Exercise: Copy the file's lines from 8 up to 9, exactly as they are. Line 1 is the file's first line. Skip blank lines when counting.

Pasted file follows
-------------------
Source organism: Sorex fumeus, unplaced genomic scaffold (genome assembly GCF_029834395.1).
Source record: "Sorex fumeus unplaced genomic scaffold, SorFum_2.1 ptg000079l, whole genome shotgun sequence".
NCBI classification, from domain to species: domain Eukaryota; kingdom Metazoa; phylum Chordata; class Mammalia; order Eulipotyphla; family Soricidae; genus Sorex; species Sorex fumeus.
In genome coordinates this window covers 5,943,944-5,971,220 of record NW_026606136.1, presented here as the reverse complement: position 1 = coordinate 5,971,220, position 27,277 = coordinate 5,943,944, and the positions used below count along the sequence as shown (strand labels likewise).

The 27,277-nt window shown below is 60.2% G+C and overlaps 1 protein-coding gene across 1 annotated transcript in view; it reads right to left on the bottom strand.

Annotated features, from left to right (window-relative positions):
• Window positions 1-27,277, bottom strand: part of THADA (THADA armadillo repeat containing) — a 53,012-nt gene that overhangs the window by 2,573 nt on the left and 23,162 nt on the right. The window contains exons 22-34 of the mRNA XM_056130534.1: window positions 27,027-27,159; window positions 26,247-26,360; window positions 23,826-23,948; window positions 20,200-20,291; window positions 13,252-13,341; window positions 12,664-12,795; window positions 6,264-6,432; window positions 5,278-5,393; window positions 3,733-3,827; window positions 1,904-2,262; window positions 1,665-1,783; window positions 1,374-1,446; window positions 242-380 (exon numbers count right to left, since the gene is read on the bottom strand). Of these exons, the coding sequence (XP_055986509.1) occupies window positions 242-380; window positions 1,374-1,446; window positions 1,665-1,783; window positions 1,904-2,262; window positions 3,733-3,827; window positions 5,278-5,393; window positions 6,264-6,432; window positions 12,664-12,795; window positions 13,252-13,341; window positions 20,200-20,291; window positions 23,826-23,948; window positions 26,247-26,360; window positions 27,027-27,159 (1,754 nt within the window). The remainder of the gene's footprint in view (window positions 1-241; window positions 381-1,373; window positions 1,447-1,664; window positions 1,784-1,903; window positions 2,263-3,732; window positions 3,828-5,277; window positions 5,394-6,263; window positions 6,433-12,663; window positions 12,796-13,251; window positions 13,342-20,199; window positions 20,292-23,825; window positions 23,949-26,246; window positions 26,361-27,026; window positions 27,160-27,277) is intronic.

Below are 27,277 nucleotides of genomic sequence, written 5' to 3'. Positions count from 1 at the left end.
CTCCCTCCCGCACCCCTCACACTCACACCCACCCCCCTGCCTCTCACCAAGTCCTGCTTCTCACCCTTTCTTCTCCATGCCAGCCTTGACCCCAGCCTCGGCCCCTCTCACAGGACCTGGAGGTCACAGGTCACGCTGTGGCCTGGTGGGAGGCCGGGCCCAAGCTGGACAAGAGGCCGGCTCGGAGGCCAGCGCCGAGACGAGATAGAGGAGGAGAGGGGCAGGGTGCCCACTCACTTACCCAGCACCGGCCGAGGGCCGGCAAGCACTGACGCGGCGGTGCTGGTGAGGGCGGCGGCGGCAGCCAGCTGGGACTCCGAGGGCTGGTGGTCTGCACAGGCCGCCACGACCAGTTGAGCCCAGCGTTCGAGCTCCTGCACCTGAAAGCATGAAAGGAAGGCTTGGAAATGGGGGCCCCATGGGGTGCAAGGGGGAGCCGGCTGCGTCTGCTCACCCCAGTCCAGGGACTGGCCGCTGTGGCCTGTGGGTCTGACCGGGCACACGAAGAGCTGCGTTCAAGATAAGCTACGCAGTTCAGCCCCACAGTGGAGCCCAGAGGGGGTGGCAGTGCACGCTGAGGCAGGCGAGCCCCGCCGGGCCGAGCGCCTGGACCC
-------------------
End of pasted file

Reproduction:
Below are 27,277 nucleotides of genomic sequence, written 5' to 3'. Positions count from 1 at the left end.
CTCCCTCCCGCACCCCTCACACTCACACCCACCCCCCTGCCTCTCACCAAGTCCTGCTTCTCACCCTTTCTTCTCCATGCCAGCCTTGACCCCAGCCTCGGCCCCTCTCACAGGACCTGGAGGTCACAGGTCACGCTGTGGCCTGGTGGGAGGCCGGGCCCAAGCTGGACAAGAGGCCGGCTCGGAGGCCAGCGCCGAGACGAGATAGAGGAGGAGAGGGGCAGGGTGCCCACTCACTTACCCAGCACCGGCCGAGGGCCGGCAAGCACTGACGCGGCGGTGCTGGTGAGGGCGGCGGCGGCAGCCAGCTGGGACTCCGAGGGCTGGTGGTCTGCACAGGCCGCCACGACCAGTTGAGCCCAGCGTTCGAGCTCCTGCACCTGAAAGCATGAAAGGAAGGCTTGGAAATGGGGGCCCCATGGGGTGCAAGGGGGAGCCGGCTGCGTCTGCTCACCCCAGTCCAGGGACTGGCCGCTGTGGCCTGTGGGTCTGACCGGGCACACGAAGAGCTGCGTTCAAGATAAGCTACGCAGTTCAGCCCCACAGTGGAGCCCAGAGGGGGTGGCAGTGCACGCTGAGGCAGGCGAGCCCCGCCGGGCCGAGCGCCTGGACCC